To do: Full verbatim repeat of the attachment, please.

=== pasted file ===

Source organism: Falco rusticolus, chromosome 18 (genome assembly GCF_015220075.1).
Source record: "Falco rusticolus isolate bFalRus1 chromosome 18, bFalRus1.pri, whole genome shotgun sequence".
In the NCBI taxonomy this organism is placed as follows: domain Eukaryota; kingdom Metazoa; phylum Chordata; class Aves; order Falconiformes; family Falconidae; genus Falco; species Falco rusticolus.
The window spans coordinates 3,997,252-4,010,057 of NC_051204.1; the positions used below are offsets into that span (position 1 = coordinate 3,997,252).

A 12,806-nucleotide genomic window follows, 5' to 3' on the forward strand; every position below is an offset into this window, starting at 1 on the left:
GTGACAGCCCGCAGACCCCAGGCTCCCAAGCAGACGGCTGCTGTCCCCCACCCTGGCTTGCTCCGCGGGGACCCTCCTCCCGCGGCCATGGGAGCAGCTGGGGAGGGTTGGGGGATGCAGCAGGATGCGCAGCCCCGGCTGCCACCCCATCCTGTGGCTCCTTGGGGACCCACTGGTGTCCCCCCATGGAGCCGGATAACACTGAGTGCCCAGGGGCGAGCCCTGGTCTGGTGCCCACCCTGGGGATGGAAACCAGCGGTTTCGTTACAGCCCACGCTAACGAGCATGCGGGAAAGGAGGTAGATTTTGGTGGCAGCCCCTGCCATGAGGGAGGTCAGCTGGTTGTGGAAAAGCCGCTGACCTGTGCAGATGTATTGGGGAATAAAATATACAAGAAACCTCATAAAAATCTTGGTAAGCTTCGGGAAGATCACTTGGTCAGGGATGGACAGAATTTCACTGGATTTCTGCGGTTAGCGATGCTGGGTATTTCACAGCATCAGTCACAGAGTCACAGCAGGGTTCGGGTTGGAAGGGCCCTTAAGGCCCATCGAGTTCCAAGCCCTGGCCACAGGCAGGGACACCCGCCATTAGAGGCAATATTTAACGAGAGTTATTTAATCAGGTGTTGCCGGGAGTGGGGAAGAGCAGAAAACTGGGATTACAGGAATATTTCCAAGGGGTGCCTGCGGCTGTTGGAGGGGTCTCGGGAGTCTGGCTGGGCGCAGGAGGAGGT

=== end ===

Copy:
Source organism: Falco rusticolus, chromosome 18 (genome assembly GCF_015220075.1).
Source record: "Falco rusticolus isolate bFalRus1 chromosome 18, bFalRus1.pri, whole genome shotgun sequence".
In the NCBI taxonomy this organism is placed as follows: domain Eukaryota; kingdom Metazoa; phylum Chordata; class Aves; order Falconiformes; family Falconidae; genus Falco; species Falco rusticolus.
The window spans coordinates 3,997,252-4,010,057 of NC_051204.1; the positions used below are offsets into that span (position 1 = coordinate 3,997,252).

A 12,806-nucleotide genomic window follows, 5' to 3' on the forward strand; every position below is an offset into this window, starting at 1 on the left:
GTGACAGCCCGCAGACCCCAGGCTCCCAAGCAGACGGCTGCTGTCCCCCACCCTGGCTTGCTCCGCGGGGACCCTCCTCCCGCGGCCATGGGAGCAGCTGGGGAGGGTTGGGGGATGCAGCAGGATGCGCAGCCCCGGCTGCCACCCCATCCTGTGGCTCCTTGGGGACCCACTGGTGTCCCCCCATGGAGCCGGATAACACTGAGTGCCCAGGGGCGAGCCCTGGTCTGGTGCCCACCCTGGGGATGGAAACCAGCGGTTTCGTTACAGCCCACGCTAACGAGCATGCGGGAAAGGAGGTAGATTTTGGTGGCAGCCCCTGCCATGAGGGAGGTCAGCTGGTTGTGGAAAAGCCGCTGACCTGTGCAGATGTATTGGGGAATAAAATATACAAGAAACCTCATAAAAATCTTGGTAAGCTTCGGGAAGATCACTTGGTCAGGGATGGACAGAATTTCACTGGATTTCTGCGGTTAGCGATGCTGGGTATTTCACAGCATCAGTCACAGAGTCACAGCAGGGTTCGGGTTGGAAGGGCCCTTAAGGCCCATCGAGTTCCAAGCCCTGGCCACAGGCAGGGACACCCGCCATTAGAGGCAATATTTAACGAGAGTTATTTAATCAGGTGTTGCCGGGAGTGGGGAAGAGCAGAAAACTGGGATTACAGGAATATTTCCAAGGGGTGCCTGCGGCTGTTGGAGGGGTCTCGGGAGTCTGGCTGGGCGCAGGAGGAGGT